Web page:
“Atkins owes its name to an ancient mill, cornbread and cabbage.” This was the declaration made by historian Clara Hill Carner in 1941. The statement sparked my curiosity. How is it that cornbread and cabbage gave birth to this Smyth County community?

Goodridge Wilson, another early Smyth County historian, presented a brief history of Atkins in his book, “Smyth County History and Traditions.” “Atkins is a town extending for quite a distance along the Lee Highway, and Norfolk and Western Railroad from an old stone house on the west to the old Thompson Atkins place on the east. That old stone house was built in the 18th century by Frederick Cullop and is probably the oldest house standing in the county. Tradition says that he committed suicide and his spirit haunted the old stone house for years. This house was the center of one of the earliest settlements and was for a long time a stagecoach tavern.”

According to Clara Hill Carner, it is not definitely known at what point the settlement became known as “Atkins.” The name comes from the Atkins family, whose members played a key role in early Smyth County government and business.

In 1832, upon Smyth County’s formation, Thompson Atkins was appointed to “help start the wheels of county government spinning.” At one time, he served as sheriff of Smyth County.

He lived about a mile from the Atkins railroad station. The home was on the south side of Lee Highway, “not far from Cedar Bluff Baptist Church.” He owned a considerable amount of land in the area.

“One feature of his varied home industries was a log overshot water wheel grist mill. Water for a dam to produce power for operating this mill was brought down a hollow, south of his home, from a large spring located on his land.

“When the first railroad, a wide gauge track, was built through this part of Virginia in 1856, it passed on the north, alongside his home and mill. The company constructed a water tank near the mill, so it could have access to the water.

“As these early trains were wood burners, farmers sold cord wood to the railroad company. Cords and cords of wood were hauled and stacked along the track for quite a distance near the water tank to be used by the trains. This immediate spot became a busy place and was designated as ‘Atkins Tank.’

“Two familiar items seen on freight trains in those days were cord wood and car loads of sand, which was used to sand the track on steep and slippery grades.

“The old mill eventually became known as the George Musser mill, which Musser purchased from Thompson Atkins.

“During the active winter months, the mill would freeze up with long icicles on the wheel. No grinding could be done during arctic weather like that. As this mill served a large community, much grinding would accumulate during the zero weather.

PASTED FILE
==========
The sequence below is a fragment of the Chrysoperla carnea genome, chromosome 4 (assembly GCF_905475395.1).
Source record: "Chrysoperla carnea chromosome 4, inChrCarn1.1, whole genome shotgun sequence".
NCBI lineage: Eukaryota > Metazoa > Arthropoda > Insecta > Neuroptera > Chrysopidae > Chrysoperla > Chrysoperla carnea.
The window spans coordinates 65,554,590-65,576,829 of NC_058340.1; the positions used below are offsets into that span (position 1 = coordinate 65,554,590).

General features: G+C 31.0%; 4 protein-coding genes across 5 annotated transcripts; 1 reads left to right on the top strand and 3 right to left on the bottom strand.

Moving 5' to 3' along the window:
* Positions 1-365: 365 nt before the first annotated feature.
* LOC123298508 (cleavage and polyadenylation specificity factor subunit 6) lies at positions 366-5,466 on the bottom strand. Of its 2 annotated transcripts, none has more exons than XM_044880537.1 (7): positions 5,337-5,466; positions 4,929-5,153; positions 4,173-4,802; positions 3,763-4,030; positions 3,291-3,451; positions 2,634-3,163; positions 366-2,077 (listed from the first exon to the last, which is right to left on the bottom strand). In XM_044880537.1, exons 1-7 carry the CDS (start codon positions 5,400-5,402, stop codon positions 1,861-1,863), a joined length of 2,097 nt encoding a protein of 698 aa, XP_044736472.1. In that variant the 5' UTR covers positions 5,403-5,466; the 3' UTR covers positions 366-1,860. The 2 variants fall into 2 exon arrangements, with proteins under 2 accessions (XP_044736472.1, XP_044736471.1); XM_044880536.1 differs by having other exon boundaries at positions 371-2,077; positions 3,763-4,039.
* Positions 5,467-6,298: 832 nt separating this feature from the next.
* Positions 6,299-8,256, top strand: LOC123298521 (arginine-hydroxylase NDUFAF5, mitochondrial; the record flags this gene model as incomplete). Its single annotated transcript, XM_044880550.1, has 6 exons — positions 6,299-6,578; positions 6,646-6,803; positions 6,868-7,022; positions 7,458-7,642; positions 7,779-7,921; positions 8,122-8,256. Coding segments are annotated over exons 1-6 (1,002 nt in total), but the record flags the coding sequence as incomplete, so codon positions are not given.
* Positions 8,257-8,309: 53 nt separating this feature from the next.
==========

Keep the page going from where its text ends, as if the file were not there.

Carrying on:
“If the frigid weather prevailed, meal in the bins at many mountain homes would get low. Oftentimes, when the temperature began to rise on a Sunday, the miller, breaking the ice, was kept busy all day getting caught up to replenish the depleted bins.

“In 1881, the railroad which had merged with others in 1870 to form the Atlantic, Mississippi and Ohio railroad became the Norfolk and Western. It was soon after their acquisition of this wide gauge road that the owners changed to the standard gauge.

“Two water tanks were built many years ago. Water was brought by gravitation from a spring south of the station in chestnut and pine pump logs. These logs were bored by Miles Blackard.

“Besides being a watering place for trains, Atkins Tank was also a coaling station. East of the water tanks, a coal wharf or tipple was operated for years, but was abandoned about 1910.

“The first agent was Charles Atkins. A box car served as passenger, freight and telegraph station.

“For years, Atkins Tank was a trading and railroad center for a large area. As the town grew and prospered, the word ‘tank’ was dropped from its name by civic-minded persons.

“At two different dates, Atkins was the scene of two bustling lumber operations. For about six years from 1904, the Glade Mountain Lumber Company was established with a spur track extending south about six miles up Nick’s Creek. This company became insolvent. The Atkins Lumber Company bought the band mill and built a track up Bear Creek. Both companies dealt in lumber, ties and mine props.

“Between the years 1917 and 1922, the Norfolk and Western operated an electric power plant here to furnish power for its signals. It was discontinued, as power could be purchased cheaper from the Appalachian Power Company.”

Atkins was situated in the “cabbage belt,” shipping vast amounts of cabbage and rutabagas each year. Trucks, wagons and carloads of the produce were a common sight many years ago.

Some common family names from Atkins are Musser, Bear, Aker, Calhoun, Cassell, Shrock, Wassum, Henderlite, Hutton, Bonham, Stone, Blackard, Pafford and Crow.

Although, the old Thompson Atkins log mill disappeared many years ago, the railroad tracks still carry trains through the community of Atkins, which is now home to factories, churches, a school and various businesses.

If you have stories or photographs about the history of Atkins that you would like to share, I may be contacted at mwlinford@yahoo.com.

 

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Margaret Linford is a professional genealogist and is president of the Smyth County Genealogical Society.

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